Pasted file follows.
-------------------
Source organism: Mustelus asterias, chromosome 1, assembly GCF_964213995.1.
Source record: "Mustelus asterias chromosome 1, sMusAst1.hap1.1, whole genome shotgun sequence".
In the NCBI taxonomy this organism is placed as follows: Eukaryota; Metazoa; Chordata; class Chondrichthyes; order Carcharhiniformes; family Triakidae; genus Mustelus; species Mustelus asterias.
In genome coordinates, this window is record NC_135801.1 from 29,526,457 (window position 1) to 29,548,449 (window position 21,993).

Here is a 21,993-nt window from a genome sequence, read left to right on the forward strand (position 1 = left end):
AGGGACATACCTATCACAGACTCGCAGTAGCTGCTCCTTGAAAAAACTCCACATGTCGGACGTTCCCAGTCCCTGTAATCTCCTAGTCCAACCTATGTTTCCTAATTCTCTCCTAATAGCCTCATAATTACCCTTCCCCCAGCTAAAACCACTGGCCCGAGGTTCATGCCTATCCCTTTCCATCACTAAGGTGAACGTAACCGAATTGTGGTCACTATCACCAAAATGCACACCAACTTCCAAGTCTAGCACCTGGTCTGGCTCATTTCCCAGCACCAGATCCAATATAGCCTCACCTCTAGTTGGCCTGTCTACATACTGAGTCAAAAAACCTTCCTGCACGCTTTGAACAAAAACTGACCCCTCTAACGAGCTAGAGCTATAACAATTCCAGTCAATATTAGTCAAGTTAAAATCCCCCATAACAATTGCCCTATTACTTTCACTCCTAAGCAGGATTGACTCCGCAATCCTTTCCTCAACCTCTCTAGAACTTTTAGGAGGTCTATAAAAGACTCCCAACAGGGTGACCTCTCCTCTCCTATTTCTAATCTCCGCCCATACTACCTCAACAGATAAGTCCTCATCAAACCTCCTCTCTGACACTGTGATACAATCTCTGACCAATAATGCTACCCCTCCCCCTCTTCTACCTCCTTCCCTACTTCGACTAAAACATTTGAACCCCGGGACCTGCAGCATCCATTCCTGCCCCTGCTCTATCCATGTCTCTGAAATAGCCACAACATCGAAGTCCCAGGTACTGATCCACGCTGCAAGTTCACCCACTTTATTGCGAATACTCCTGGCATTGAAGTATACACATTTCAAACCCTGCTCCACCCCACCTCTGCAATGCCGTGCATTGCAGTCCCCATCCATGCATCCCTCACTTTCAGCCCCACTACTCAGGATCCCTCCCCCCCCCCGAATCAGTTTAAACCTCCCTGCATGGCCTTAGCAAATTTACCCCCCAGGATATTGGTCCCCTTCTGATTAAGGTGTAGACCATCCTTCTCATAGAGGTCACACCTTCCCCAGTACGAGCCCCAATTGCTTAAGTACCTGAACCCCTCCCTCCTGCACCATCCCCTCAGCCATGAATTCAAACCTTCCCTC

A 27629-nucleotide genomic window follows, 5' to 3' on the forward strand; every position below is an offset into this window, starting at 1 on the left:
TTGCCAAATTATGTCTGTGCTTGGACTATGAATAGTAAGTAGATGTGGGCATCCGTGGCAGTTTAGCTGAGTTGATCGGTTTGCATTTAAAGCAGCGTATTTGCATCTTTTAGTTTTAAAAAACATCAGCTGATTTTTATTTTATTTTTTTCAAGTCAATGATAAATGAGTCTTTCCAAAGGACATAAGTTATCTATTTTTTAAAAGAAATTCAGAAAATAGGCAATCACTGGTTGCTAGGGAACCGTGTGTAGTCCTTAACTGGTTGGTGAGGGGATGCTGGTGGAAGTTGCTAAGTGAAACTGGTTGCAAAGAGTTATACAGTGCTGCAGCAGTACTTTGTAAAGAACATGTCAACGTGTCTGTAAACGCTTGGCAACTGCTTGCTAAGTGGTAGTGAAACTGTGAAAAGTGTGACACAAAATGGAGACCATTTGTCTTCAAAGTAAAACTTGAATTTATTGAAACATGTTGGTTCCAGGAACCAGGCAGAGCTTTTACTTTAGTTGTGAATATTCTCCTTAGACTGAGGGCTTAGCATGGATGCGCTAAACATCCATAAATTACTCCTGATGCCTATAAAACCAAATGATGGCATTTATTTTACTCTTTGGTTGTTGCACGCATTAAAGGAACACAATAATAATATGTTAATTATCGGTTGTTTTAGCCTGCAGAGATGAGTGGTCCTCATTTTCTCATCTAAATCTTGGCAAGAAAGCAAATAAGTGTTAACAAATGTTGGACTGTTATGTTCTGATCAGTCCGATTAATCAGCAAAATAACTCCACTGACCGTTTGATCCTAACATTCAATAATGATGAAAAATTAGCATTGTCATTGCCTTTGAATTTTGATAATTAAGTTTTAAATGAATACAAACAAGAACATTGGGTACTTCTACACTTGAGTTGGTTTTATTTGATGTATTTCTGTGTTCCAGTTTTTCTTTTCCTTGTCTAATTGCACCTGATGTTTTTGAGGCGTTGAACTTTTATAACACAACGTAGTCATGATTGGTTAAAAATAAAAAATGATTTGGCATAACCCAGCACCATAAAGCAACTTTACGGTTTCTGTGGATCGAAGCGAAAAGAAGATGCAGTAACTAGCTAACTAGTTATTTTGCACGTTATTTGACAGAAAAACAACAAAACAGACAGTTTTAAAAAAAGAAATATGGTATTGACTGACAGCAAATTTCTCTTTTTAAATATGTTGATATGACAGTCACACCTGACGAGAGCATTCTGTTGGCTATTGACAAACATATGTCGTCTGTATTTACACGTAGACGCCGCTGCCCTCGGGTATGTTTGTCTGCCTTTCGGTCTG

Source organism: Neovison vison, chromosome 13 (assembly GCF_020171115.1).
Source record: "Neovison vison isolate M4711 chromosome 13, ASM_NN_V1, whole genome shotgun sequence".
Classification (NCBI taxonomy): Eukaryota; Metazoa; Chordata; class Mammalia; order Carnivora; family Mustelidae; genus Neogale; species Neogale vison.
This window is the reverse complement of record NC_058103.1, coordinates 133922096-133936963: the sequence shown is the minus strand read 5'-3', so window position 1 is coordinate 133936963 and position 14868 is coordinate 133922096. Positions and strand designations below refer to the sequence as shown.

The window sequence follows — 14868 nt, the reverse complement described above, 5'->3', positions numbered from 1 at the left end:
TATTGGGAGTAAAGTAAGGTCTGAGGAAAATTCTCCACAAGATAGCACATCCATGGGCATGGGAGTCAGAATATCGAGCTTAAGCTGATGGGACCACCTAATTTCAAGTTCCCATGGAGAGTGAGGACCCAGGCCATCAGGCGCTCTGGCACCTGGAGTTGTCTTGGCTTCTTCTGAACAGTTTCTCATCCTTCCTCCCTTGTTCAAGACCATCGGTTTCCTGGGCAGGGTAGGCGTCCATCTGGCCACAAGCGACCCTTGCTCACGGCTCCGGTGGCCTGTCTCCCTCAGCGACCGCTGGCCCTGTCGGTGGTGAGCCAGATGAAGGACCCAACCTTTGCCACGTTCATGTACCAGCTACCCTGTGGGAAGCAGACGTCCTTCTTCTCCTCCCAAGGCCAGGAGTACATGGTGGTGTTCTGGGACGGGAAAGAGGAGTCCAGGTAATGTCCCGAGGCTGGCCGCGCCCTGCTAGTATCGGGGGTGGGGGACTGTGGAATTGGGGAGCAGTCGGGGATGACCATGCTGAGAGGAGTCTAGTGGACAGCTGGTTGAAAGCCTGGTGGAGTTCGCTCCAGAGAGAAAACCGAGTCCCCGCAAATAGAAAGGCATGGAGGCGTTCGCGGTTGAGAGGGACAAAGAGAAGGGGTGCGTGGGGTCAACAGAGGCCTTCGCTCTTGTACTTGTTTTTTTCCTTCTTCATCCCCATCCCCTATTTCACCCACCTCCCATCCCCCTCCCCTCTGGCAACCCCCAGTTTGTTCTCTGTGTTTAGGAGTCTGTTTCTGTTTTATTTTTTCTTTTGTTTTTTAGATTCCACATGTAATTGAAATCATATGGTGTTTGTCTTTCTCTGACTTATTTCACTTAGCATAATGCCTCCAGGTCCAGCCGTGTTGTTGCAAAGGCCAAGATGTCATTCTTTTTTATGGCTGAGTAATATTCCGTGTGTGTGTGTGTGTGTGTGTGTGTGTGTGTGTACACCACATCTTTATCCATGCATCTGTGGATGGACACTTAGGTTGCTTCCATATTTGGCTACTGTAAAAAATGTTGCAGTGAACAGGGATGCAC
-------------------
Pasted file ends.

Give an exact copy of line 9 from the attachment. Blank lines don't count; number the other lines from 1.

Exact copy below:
Source organism: Neovison vison, chromosome 13 (assembly GCF_020171115.1).